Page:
Human rights activist, lawyer and AGJA member, Femi Falana reminded the audience that the issue of the Court’s integrity had already been addressed by the President of the ICC Judge Silvia Fernandez de Gurmendi in her keynote speech to the Symposium when she had said that preliminary investigations were being undertaken in other areas of the world, such as Afghanistan, Iraq, Colombia, Ukraine and Palestine, and that a new investigation had recently begun in Georgia. Falana went on to point out that this would “challenge the allegation that this Court is basically out to harass and embarrass leaders of African countries.”

Former UN High Commissioner for Human Rights, Navi Pillay concluded the Group’s remarks by reaffirming that, “we firmly believe that justice and accountability on the African continent and elsewhere are better served by positive engagement with the ICC.”

In the lead-up to the symposium, the Wayamo Foundation and the Africa Group for Justice and Accountability, also co-hosted a two-day high-level meeting of Directorates of Criminal Investigations, Public Prosecutions and Heads of International Crime Units from across Africa, with participants from Tanzania, Kenya, Uganda, Nigeria, Senegal, South Africa, the Palestinian Authority, the ICC, and Interpol. The meetings focused on the issue of “Establishing domestic units for international and transnational crimes” and developed a plan for further capacity building to enable such crimes to be better addressed and adjudicated.


Background: The Africa Group for Justice and Accountability was established in 2015 to support efforts to strengthen justice and accountability measures in Africa through domestic and regional capacity building, advice and outreach, and enhancing co-operation between Africa and the International Criminal Court. in line with its stated mission to spread understanding and promote open dialogue regarding justice and accountability measures in Africa, the symposium represented its first bi-annual public engagement of 2016. The events took place at the University of Cape Town in South Africa and were made possible by the generous support of the Foreign Ministries of Germany, Switzerland, the United Kingdom, The Netherlands and Finland.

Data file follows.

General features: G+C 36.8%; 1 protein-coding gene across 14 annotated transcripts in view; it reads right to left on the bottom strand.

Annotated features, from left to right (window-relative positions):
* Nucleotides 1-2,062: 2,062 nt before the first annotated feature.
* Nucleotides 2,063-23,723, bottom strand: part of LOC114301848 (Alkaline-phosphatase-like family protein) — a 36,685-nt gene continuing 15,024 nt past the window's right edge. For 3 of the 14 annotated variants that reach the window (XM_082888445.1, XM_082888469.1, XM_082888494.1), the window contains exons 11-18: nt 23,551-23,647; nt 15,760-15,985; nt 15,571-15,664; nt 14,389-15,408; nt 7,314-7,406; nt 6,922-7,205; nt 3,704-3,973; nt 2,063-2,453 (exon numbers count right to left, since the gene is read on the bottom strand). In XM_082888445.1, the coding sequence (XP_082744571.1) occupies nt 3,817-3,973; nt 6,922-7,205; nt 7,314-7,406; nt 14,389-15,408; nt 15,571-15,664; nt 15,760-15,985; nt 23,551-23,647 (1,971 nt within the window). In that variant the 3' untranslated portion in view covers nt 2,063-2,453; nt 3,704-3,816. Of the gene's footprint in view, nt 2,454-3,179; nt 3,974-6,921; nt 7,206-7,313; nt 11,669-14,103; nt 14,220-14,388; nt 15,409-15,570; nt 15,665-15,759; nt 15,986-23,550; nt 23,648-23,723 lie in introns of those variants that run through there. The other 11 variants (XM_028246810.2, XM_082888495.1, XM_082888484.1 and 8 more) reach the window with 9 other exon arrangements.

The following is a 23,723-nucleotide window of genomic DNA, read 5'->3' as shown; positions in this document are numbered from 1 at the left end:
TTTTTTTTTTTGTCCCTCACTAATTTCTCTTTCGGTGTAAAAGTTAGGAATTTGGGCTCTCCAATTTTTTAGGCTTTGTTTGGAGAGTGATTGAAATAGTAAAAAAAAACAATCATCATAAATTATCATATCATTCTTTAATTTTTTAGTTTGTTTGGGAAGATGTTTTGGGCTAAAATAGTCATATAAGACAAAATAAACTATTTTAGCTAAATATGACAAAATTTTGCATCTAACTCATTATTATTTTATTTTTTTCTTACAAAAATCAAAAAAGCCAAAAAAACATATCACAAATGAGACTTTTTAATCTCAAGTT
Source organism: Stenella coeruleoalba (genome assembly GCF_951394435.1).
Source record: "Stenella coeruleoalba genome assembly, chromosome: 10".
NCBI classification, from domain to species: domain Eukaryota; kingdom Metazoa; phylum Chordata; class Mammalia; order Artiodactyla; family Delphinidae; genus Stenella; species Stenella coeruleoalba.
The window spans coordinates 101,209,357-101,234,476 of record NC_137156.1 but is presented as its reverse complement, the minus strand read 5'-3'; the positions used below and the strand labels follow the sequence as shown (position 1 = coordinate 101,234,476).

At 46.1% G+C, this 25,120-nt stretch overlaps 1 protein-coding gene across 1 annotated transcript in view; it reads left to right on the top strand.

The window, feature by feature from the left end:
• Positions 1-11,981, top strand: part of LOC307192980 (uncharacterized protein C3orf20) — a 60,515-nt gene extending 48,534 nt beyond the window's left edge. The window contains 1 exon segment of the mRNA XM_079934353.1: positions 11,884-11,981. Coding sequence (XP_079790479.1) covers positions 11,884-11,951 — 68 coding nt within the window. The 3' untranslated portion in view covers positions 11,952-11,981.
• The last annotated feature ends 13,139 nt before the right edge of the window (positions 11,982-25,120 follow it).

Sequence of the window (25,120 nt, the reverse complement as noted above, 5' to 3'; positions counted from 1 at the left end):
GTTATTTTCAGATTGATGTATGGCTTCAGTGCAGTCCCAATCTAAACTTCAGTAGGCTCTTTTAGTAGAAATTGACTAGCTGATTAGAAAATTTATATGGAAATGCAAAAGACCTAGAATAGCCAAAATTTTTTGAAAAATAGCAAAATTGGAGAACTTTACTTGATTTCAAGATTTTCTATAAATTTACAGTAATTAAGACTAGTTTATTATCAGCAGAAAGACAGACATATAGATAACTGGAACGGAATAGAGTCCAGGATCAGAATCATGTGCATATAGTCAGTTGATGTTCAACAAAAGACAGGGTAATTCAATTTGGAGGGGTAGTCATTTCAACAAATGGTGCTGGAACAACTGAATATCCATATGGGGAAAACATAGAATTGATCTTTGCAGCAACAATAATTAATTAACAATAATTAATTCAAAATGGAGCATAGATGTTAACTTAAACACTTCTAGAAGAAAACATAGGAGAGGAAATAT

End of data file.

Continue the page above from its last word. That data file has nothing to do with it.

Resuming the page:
The Africa Group is an independent group of senior African experts on international criminal law and human rights, namely:

  • Dapo Akande (Nigeria)   Professor of Public International Law, University of Oxford
  • Femi Falana (Nigeria)   Human rights activist and lawyer
  • Hassan Bubacar Jallow (Gambia)   Former Prosecutor at the International Criminal Tribunal for Rwanda and International Residual Mechanism for Criminal Tribunals
  • Richard Goldstone (South Africa)   Former Chief Prosecutor of the United Nations International Criminal Tribunal for Rwanda and the former Yugoslavia
  • Tiyanjana Maluwa (Malawi)   H. Laddie Montague Chair in Law, Pennsylvania State University School of Law; Former Associate Dean for International Affairs, School of Law & Director, School of International Affairs
  • Athaliah Molokomme (Botswana)   Attorney General of Botswana
  • Betty Kaari Murungi (Kenya)   Independent Consultant on Human Rights and Transitional Justice
  • Mohamed Chande Othman (Tanzania)   Chief Justice of Tanzania
  • Navi Pillay (South Africa)   Former UN High Commissioner for Human Rights
  • Catherine Samba-Panza (Central African Republic)   Former President of the Central African Republic
  • Fatiha Serour (Algeria)   Director of Serour Associates for Inclusion and Equity
  • Abdul Tejan-Cole (Sierra Leone)   Executive Director of the Open Society Initiative for West Africa